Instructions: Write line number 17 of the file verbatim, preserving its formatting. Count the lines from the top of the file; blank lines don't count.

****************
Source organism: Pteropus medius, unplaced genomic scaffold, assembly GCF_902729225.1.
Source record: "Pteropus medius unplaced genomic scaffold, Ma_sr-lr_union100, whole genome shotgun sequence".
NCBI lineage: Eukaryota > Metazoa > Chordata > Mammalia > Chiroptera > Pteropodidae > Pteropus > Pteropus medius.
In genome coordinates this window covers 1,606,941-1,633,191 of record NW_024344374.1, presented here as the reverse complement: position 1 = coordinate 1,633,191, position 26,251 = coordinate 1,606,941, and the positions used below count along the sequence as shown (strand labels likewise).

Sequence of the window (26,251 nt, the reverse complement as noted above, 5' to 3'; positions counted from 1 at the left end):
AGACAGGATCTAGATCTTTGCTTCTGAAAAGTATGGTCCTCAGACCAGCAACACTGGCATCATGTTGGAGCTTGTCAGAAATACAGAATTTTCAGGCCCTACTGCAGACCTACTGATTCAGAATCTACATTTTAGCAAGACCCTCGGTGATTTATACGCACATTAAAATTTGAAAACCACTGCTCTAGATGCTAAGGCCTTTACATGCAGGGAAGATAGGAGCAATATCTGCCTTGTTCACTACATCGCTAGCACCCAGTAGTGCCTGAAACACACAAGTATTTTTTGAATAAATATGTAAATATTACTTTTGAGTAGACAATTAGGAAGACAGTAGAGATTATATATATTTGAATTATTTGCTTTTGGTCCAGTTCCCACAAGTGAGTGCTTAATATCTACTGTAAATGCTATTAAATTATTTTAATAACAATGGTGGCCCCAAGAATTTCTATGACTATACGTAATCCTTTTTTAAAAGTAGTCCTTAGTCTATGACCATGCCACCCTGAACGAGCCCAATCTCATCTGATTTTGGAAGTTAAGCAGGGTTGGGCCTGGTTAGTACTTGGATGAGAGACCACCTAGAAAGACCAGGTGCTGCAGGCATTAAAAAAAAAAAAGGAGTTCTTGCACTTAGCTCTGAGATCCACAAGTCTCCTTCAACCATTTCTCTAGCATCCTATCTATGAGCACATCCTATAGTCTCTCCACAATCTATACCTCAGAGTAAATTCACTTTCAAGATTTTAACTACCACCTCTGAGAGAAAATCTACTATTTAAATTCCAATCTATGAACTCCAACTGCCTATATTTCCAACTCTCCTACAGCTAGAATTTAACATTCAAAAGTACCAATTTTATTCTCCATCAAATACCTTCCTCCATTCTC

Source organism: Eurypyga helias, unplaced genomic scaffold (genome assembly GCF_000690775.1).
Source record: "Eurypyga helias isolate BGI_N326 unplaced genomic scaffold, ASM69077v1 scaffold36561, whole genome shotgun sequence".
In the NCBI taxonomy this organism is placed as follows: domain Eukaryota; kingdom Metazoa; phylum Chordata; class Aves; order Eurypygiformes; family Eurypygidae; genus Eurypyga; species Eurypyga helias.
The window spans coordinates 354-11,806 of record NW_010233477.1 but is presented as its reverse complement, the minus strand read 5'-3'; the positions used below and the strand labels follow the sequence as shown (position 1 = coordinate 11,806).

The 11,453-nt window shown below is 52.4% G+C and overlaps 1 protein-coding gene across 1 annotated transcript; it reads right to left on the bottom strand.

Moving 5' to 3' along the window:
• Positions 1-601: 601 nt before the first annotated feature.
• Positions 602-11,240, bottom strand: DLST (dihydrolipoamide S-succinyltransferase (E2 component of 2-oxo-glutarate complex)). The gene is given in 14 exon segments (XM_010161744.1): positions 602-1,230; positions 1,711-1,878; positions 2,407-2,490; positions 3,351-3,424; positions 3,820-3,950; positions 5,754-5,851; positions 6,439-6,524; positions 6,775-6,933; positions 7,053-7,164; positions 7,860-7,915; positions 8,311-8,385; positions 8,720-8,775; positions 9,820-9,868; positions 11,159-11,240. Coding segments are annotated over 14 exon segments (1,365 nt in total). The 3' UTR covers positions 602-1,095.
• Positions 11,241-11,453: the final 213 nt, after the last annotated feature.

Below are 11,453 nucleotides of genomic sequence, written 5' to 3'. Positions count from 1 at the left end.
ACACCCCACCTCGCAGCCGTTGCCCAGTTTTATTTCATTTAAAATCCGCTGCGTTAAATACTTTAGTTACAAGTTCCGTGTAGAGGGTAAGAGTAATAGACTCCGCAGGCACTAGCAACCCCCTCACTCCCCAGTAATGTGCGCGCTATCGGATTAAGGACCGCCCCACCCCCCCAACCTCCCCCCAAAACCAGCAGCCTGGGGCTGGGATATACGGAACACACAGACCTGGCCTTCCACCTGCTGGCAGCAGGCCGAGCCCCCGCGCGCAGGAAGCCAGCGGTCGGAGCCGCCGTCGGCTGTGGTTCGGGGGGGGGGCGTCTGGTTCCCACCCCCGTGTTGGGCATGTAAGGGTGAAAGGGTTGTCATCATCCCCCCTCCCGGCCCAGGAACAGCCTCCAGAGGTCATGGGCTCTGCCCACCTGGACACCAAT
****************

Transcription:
ACACCCCACCTCGCAGCCGTTGCCCAGTTTTATTTCATTTAAAATCCGCTGCGTTAAATACTTTAGTTACAAGTTCCGTGTAGAGGGTAAGAGTAATAGACTCCGCAGGCACTAGCAACCCCCTCACTCCCCAGTAATGTGCGCGCTATCGGATTAAGGACCGCCCCACCCCCCCAACCTCCCCCCAAAACCAGCAGCCTGGGGCTGGGATATACGGAACACACAGACCTGGCCTTCCACCTGCTGGCAGCAGGCCGAGCCCCCGCGCGCAGGAAGCCAGCGGTCGGAGCCGCCGTCGGCTGTGGTTCGGGGGGGGGGCGTCTGGTTCCCACCCCCGTGTTGGGCATGTAAGGGTGAAAGGGTTGTCATCATCCCCCCTCCCGGCCCAGGAACAGCCTCCAGAGGTCATGGGCTCTGCCCACCTGGACACCAAT